The San Antonio Museum of Art is pleased to bring Corita Kent and the Language of Pop to San Antonio from February 13 through May 8, 2016. Corita Kent (American, 1918–1986) was a Roman Catholic nun turned pop artist. She developed her own version of pop art to produce a groundbreaking body of work combining faith, activism, and teaching with messages of acceptance and hope. “I am not brave enough to not pay my income tax and risk going to jail. But I can say rather freely what I want to say with my art,” said Kent of her cry for peace during the Vietnam Era.
While Kent’s work was exhibited frequently and acclaimed, it did not receive the attention awarded her contemporaries. Kent was overlooked because women were often discounted as pop artists and because she lived and worked as a nun. In this exhibition, her art finally receives the attention it deserves: more than 60 of Kent’s prints will be on view alongside works by her prominent contemporaries including Robert Indiana, Jim Dine, Ed Ruscha, Andy Warhol, and Roy Lichtenstein. The exhibition frames Kent’s work—screenprints, films, installations, Happenings, and her 1971 mural painted on the Boston Gas tank—within the pop art movement while considering other prevailing artistic, social, and religious movements of the time.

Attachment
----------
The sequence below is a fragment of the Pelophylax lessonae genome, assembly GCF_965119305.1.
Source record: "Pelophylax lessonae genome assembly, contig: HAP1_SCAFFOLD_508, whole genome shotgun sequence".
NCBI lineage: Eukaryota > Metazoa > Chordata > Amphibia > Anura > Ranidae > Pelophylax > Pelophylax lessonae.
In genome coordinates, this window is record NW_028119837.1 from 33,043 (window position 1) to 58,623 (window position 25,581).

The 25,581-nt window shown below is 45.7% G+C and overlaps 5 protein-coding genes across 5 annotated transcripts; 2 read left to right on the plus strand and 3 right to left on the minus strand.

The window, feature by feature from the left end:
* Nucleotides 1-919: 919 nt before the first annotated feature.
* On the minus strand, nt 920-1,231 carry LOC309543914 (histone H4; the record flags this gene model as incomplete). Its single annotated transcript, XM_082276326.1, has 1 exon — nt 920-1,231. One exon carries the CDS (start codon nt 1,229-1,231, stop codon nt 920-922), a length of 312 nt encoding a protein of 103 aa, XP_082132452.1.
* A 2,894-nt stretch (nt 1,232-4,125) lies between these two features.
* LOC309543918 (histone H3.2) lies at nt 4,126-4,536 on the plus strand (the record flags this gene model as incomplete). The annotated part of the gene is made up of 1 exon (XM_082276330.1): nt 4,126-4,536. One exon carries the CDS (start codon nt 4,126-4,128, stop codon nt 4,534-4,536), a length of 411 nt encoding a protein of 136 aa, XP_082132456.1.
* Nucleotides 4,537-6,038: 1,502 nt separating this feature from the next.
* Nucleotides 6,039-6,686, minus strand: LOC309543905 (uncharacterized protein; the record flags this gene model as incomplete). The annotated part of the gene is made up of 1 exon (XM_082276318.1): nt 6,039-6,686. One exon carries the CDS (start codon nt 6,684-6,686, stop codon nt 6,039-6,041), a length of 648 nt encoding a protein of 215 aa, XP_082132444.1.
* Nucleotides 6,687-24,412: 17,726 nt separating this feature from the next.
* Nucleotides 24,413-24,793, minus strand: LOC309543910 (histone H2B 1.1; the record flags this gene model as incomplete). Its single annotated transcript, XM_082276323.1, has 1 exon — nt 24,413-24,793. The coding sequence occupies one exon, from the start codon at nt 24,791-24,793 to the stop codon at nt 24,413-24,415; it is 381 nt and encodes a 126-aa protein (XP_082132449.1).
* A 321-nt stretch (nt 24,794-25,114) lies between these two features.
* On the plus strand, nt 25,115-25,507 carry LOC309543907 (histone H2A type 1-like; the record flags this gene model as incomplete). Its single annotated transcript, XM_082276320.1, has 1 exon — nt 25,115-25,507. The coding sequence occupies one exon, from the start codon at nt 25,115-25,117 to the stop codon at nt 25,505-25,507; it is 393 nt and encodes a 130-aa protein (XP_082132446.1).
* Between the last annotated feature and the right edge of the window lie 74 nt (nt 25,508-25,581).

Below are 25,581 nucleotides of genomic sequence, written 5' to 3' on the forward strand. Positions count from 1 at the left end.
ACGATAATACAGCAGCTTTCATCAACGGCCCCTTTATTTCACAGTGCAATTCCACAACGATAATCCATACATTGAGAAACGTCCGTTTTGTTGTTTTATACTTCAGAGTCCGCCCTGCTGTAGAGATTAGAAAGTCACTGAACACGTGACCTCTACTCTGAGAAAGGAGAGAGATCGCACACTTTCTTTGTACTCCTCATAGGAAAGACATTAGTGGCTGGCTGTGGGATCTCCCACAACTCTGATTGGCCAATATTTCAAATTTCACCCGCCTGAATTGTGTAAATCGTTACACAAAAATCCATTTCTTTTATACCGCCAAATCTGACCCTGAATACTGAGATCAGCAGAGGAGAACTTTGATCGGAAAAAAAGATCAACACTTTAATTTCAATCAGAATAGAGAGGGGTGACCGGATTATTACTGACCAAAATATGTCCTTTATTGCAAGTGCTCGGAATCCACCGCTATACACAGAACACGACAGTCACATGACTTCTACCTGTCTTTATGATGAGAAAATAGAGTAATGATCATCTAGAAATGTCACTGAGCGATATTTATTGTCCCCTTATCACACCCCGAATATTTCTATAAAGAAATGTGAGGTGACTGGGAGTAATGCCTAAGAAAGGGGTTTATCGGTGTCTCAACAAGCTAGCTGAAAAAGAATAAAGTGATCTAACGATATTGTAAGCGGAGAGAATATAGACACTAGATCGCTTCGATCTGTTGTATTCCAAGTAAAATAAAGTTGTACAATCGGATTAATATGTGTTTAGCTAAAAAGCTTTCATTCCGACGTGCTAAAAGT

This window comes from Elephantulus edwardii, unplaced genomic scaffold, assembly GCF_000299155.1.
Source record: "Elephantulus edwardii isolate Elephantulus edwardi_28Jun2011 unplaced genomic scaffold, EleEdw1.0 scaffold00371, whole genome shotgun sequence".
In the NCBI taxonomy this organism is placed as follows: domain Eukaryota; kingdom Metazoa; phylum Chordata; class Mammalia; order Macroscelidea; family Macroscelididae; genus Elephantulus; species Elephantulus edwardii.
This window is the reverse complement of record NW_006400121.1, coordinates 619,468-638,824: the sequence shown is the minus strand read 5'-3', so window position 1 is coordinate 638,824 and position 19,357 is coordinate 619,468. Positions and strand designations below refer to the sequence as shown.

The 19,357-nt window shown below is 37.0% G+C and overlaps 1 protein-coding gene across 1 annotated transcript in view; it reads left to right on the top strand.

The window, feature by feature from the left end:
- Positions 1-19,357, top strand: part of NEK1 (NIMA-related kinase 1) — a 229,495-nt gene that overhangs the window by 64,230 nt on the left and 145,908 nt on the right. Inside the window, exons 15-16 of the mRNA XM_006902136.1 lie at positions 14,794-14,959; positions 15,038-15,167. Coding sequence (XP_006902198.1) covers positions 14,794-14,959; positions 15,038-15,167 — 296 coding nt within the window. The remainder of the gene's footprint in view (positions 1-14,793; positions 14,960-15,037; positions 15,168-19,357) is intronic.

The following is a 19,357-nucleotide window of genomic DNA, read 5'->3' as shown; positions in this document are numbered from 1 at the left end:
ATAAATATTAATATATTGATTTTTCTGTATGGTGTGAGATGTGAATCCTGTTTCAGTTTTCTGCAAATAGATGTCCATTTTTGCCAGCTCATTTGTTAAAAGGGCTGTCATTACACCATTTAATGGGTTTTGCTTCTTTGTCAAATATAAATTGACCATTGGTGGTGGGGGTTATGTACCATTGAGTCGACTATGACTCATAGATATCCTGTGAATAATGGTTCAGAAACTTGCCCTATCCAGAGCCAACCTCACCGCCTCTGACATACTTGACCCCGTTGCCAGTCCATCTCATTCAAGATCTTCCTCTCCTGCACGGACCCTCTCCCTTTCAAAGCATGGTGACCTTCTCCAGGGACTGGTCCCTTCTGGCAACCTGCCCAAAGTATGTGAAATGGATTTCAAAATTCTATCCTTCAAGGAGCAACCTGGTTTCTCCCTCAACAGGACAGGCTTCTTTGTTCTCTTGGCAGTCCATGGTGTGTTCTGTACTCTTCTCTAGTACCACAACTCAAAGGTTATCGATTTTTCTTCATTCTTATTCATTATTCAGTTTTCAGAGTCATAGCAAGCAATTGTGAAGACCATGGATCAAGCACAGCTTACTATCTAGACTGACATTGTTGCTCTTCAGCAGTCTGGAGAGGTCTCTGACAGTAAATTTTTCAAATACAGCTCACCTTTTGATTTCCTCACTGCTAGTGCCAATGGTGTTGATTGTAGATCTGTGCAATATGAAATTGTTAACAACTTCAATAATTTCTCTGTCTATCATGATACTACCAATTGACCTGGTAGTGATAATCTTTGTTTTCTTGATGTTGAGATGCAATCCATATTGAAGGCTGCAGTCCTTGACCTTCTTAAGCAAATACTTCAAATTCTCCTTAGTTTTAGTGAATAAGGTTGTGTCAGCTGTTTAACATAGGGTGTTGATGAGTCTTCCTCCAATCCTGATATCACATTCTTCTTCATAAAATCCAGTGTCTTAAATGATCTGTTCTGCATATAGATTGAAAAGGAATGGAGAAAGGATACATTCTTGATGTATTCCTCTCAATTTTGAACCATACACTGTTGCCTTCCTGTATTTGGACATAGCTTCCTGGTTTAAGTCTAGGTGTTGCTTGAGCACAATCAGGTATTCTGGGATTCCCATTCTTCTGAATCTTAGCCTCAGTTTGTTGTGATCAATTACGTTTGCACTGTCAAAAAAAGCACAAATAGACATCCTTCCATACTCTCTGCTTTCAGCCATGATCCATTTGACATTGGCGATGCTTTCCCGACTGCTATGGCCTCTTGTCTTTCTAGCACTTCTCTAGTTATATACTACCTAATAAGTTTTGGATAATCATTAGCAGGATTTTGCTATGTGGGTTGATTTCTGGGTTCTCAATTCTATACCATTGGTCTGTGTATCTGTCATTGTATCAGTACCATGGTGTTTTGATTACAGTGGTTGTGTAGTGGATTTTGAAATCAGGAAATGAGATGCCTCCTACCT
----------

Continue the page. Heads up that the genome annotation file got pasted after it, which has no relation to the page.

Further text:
Kent was born in Fort Dodge, Iowa, and grew up in Los Angeles. From 1936 to 1968 Kent lived, studied, and taught at the Immaculate Heart of Mary in Los Angeles. As head of the college’s art department from 1964 to 1968, she spent the three weeks between semesters printing hundreds of new serigraph designs with her students. She left the Order in 1968 and moved to Boston, where she lived until her death in 1986.